With Leonardo DiCaprio, Mark Ruffalo, Ben Kingsley. Rated R for disturbing violent content, language and some nudity. 138 minutes.
Fans of novelist Dennis Lehane, or the movies made of “Mystic River” and “Gone Baby Gone,” already know not to expect any happy endings from SHUTTER ISLAND. This is a tale of a descent into madness, and things can only go from bad to worse.
Teddy Daniels (Leonardo DiCaprio) and Chuck Aule (Mark Ruffalo) are U.S. Marshals sent to investigate an escape from a federal prison for the criminally insane. Set on the fictional Shutter Island in Boston Harbor, it is supposed to be escape-proof, with the only means of getting on or off the island a ferry. The missing patient is a woman who murdered her children, and no one seems to be able to explain how she vanished from a locked cell.
However, as the investigation continues, Teddy comes to believe that there is a larger conspiracy at work. It involves illegal experiments, ex-Nazis, private financiers, and even the House Un-American Activities Committee. Dr. Cawley (Ben Kingsley) promises complete cooperation, but it soon becomes obvious that things are being held back and that he is being manipulated. In the midst of this, a hurricane hits, further cutting them off from the mainland.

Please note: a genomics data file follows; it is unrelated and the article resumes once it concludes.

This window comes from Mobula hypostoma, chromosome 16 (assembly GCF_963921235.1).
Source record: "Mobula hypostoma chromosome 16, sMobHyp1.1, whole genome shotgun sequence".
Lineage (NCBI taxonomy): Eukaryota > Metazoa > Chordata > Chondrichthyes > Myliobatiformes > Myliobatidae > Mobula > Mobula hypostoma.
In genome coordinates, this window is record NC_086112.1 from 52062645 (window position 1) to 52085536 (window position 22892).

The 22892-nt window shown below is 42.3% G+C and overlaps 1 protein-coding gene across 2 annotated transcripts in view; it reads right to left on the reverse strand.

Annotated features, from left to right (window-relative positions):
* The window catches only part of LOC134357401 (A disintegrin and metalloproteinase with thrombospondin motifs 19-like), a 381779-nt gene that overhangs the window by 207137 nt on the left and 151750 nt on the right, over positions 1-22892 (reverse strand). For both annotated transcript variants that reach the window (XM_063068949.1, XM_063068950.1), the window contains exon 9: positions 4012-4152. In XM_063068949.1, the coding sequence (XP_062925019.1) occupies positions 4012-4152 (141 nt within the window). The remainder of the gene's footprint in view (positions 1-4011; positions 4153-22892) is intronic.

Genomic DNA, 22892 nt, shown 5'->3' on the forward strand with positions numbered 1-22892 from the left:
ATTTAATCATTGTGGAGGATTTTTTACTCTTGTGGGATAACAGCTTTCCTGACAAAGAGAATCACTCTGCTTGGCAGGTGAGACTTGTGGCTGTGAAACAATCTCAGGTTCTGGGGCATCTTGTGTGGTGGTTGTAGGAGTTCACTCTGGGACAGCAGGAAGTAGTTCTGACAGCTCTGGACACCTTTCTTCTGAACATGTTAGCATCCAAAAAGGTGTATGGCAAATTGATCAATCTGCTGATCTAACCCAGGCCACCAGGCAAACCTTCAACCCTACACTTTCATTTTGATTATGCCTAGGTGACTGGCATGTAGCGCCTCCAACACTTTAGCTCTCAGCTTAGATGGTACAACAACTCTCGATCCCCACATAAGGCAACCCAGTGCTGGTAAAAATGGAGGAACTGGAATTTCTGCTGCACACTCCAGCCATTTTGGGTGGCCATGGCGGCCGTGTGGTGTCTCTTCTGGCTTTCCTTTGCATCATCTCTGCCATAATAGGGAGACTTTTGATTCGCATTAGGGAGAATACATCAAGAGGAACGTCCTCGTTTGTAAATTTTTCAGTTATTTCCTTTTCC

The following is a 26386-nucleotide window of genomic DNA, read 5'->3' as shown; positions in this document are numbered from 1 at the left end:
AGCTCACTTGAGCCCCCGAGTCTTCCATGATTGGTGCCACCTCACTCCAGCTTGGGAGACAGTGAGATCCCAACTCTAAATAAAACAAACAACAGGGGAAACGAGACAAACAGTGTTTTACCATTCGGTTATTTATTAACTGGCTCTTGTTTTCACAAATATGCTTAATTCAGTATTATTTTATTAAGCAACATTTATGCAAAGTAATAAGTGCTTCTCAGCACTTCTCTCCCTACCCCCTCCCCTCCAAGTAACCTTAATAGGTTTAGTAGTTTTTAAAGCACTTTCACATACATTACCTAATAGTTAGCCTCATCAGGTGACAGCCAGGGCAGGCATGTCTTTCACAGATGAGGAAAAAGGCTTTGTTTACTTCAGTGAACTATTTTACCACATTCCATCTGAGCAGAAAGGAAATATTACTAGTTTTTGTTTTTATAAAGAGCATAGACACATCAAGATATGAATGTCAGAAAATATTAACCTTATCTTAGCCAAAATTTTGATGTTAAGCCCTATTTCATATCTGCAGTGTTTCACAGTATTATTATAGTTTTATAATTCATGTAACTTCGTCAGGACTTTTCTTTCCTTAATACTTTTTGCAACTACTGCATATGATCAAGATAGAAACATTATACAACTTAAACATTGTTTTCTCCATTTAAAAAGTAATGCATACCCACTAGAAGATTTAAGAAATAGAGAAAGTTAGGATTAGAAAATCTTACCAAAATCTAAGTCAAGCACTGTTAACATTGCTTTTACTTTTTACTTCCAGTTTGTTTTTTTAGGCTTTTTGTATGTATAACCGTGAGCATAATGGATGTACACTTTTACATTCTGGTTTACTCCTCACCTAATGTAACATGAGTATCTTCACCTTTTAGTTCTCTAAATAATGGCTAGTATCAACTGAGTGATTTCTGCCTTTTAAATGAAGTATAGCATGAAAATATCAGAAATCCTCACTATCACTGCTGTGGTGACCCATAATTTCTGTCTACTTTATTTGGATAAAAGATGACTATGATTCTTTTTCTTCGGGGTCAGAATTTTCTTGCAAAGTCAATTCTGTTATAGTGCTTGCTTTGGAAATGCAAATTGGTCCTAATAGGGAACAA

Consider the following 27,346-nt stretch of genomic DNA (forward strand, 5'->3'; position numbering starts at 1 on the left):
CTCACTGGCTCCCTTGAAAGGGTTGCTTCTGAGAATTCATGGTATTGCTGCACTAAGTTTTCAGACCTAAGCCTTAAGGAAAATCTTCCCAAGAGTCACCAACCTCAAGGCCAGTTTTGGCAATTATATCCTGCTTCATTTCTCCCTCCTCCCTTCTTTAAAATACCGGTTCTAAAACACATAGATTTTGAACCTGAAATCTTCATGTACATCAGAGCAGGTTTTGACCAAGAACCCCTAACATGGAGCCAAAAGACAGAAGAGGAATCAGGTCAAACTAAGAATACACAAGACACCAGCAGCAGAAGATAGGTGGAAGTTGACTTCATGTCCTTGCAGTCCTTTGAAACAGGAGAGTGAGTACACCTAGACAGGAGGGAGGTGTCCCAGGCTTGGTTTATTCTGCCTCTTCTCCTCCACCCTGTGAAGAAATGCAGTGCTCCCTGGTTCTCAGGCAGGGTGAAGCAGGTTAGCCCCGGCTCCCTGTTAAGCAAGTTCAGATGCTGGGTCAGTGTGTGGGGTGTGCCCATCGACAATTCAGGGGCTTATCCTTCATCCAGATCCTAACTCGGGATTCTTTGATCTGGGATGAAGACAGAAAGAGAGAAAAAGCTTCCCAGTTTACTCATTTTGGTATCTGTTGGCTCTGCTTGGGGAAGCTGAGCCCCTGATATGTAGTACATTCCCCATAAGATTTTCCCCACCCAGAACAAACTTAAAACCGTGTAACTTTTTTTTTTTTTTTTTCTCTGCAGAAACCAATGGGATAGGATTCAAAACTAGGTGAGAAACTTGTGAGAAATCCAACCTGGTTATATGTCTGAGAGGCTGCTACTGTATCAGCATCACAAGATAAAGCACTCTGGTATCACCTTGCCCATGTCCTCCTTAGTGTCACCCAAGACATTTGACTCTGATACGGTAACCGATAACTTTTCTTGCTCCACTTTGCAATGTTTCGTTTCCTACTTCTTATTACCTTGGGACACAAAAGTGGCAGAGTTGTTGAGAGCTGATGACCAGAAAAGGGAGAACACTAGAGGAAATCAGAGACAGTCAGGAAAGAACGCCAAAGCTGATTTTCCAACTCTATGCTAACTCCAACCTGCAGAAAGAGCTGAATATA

What director Martin Scorsese has fashioned from Laeta Kalogridis’s screenplay is an example of what might be called “paranoid cinema.” The sense of evil secrets and danger are present from the beginning, even when all that’s happening is that the marshals are arriving at the facility. When things really start to spin out of control, we have to wonder what exactly is real and what is either part of Teddy’s dreams (as in his memories of liberating the Dachau death camp) or being set up to misdirect him (as in witnesses who have been coached). As the film progresses, he slowly loses every vestige of the outside world and the question becomes, as one person suggests, whether he has been set up to become a patient there himself. This is that rare film that keeps you wondering how it will all turn out right up to the end.
DiCaprio gives a feverish performance that requires a number of changes in tone without losing the essence of the character, and it’s some of his best work. Ruffalo has a more nuanced turn as Teddy’s new partner, while Kingsley makes clear that Dr. Cawley has yet to reveal all his cards. Patricia Clarkson, Elias Koteas, Emily Mortimer, Jackie Earle Haley and Max von Sydow are among the people showing up in key supporting roles, while Michele Williams – as Teddy’s dead wife – may give the film’s most haunting performance, no pun intended.
“Shutter Island” is a dark, moody film that zips through its 138 minute running time but takes us to a place where some viewers, in the end, may not want to go. For those willing to stick with it, this is a horror story that isn’t about the supernatural, but about the terrible things people can do or experience, and the extent to which they will go into denial to avoid the horrible truth.•••
Daniel M. Kimmel is a veteran movie critic and author of a host of film-related books, the most recent being I’ll Have What She’s Having: Behind The Scenes Of The Great Romantic Comedies. He teaches film at Suffolk University and lives in Brookline.